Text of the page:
Zhou told media that production of the cups is only a small part of its overall business. However, through FIFA authorization, it is seizing the opportunity to increase its design and sales capabilities. This demonstrates the international market's recognition of the company brand, which can help the company open up even further, he said.

Last May, Chinese cellphone brand Vivo and FIFA jointly announced in Beijing that Vivo would be the global sponsor of the 2018 and 2022 World Cups, becoming the third Chinese brand to appear during the games in Russia, after Wanda and Hisense.

The contract is worth about $100 million, along with the extra benefits Vivo receives, including official sponsor status, LED advertisements on the soccer field, media exposure, large quantity of tickets, exhibition area and fan activities.

According to estimates, about 3.6 billion people around the world are presently watching the games. As a sponsor, Vivo's name appears on every game's billboards, tickets, press releases and other sales platforms.

"With the help of the World Cup, we can send the message of 'Who we are,' 'What the brand of Vivo is,' and 'Where we want to go,'" a spokesperson for Vivo told the Southern Metropolis Daily. "But the World Cup is only a medium; the core is still our product. We have been researching how to combine products with the World Cup and our target audience and how to help them interact."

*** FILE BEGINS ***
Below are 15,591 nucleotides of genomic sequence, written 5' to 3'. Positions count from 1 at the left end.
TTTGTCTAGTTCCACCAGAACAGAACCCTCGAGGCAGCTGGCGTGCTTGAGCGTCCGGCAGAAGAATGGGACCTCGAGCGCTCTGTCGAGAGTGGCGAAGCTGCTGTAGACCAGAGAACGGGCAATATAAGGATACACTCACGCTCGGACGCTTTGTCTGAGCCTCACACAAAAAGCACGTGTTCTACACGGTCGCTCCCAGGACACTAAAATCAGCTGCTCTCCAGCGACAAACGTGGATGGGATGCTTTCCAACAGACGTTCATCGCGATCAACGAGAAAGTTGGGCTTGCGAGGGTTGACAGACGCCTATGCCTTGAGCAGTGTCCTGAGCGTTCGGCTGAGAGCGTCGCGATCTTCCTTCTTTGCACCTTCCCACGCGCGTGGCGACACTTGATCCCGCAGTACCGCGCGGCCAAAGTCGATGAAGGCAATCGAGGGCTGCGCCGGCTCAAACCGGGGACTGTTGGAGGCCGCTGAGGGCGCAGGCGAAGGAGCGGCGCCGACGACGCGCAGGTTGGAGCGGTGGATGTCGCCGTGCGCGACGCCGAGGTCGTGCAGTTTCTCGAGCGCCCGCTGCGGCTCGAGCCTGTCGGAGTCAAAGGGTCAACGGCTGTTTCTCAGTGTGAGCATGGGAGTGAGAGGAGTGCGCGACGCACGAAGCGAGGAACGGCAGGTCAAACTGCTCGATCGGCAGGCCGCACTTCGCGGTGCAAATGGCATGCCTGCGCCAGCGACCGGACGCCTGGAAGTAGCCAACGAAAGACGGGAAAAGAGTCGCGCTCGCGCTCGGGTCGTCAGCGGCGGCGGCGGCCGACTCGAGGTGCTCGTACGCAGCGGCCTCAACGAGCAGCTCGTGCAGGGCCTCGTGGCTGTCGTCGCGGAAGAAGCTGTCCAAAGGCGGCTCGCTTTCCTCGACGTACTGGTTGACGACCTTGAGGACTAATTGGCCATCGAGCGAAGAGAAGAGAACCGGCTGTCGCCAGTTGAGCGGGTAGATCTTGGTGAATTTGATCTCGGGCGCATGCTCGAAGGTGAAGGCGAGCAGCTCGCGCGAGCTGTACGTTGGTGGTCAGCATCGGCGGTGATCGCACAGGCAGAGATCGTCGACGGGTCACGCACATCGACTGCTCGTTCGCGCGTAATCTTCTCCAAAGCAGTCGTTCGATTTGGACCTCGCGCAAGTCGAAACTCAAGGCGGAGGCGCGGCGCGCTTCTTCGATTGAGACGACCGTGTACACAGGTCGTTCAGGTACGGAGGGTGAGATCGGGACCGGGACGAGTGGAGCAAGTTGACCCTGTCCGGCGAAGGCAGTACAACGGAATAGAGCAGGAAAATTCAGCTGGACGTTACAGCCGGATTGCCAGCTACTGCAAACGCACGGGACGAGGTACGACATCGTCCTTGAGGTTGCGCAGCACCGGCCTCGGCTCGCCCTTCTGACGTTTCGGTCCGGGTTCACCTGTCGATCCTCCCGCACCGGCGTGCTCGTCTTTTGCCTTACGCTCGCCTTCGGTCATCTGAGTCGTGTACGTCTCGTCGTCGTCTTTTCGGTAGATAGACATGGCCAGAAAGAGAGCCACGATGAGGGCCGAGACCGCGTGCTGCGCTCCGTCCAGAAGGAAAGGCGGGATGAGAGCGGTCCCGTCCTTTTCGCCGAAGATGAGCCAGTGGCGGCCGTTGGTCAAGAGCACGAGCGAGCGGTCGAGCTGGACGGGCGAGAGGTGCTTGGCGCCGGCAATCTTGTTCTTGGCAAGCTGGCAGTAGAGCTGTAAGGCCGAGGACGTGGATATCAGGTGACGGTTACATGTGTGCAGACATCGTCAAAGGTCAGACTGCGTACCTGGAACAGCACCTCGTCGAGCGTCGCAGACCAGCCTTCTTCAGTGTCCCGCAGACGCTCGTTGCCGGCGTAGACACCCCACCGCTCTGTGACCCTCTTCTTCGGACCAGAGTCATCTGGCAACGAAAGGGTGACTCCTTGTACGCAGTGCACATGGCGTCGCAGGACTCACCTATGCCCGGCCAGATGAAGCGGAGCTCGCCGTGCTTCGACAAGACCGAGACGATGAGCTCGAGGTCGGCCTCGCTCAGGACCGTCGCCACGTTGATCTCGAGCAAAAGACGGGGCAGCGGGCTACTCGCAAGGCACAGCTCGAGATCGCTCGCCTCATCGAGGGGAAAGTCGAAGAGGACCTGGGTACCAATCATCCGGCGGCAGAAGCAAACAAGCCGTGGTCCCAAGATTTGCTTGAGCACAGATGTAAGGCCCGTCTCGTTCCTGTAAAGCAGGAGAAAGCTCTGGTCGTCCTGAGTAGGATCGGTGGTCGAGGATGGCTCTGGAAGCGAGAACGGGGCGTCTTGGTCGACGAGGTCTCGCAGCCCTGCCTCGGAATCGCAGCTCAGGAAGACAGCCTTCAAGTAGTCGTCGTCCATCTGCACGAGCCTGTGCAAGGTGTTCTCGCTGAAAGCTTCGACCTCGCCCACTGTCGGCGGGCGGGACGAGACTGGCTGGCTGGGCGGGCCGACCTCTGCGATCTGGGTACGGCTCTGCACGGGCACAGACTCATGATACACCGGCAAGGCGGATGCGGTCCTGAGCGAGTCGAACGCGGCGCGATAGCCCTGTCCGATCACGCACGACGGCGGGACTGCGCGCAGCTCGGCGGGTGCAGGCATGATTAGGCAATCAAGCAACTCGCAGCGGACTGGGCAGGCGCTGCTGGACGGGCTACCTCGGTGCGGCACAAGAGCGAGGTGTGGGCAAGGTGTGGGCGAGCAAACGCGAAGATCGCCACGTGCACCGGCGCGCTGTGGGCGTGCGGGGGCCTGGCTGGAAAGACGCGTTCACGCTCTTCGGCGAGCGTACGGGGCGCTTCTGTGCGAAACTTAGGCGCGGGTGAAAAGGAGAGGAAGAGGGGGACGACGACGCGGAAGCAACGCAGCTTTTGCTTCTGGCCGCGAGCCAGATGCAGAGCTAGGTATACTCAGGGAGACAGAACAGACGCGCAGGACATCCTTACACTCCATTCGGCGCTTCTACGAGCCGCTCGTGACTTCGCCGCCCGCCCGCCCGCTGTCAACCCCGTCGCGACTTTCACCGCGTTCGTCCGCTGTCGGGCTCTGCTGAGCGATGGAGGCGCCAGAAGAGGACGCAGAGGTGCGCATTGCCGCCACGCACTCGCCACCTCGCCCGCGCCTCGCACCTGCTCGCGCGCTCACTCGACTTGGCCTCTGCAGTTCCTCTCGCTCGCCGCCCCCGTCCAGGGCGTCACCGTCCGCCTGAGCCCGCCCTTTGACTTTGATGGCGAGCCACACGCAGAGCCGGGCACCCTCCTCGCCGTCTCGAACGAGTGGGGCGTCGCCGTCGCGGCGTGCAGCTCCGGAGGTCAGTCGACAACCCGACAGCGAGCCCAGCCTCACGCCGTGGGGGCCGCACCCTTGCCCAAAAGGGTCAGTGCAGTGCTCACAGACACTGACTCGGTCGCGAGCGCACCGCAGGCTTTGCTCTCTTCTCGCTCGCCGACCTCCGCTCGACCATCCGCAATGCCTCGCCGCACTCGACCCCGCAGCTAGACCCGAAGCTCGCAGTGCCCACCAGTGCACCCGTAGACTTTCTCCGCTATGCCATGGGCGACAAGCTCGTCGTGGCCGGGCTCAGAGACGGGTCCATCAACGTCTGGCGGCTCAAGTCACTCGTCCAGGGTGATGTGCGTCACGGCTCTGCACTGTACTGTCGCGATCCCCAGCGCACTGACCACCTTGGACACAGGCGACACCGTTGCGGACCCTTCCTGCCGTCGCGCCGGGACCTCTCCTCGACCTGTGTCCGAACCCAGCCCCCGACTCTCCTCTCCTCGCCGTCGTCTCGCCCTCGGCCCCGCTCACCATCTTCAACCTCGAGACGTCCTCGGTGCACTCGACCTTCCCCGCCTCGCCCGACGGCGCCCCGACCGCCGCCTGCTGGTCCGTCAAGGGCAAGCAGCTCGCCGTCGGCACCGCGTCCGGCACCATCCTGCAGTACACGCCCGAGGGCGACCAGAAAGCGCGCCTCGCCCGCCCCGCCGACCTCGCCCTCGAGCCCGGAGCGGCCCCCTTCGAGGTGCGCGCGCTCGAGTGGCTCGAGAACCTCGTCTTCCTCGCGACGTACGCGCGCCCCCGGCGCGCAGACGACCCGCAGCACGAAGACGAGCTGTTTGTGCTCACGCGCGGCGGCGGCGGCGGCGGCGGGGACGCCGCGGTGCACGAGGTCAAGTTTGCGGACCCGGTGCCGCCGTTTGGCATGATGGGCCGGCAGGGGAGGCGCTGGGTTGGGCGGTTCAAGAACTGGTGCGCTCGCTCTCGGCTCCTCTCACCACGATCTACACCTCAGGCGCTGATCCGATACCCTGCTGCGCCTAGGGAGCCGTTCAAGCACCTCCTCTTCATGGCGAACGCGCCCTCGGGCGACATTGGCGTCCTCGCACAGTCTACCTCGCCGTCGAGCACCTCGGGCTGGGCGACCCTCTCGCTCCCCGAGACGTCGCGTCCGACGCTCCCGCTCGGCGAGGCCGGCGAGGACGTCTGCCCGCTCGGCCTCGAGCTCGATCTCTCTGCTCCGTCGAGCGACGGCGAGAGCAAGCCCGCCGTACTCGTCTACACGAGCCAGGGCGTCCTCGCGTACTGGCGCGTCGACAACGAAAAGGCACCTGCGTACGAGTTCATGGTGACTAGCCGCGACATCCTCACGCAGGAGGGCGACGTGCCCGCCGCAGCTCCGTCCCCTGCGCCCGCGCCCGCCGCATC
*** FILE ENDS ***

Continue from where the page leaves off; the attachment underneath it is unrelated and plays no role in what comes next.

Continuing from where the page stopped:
In its product designs, Vivo included features that were connected to the games. For example, a specific phone model has a personalized FIFA function that can track and update game scores in real time, set alarm clocks according to game schedule and provide live streaming sites.

The spokesperson also said that, back in 2008, Vivo might not have had the idea nor the capability to be a sponsor of the World Cup, but in recent years, Vivo's influence and own development have reached a certain level.

"With our capabilities and our target customers, FIFA has become a resource we need," the spokesperson said.

Southern Metropolis Daily - Southern Weekly


Newspaper headline: Present at World Cup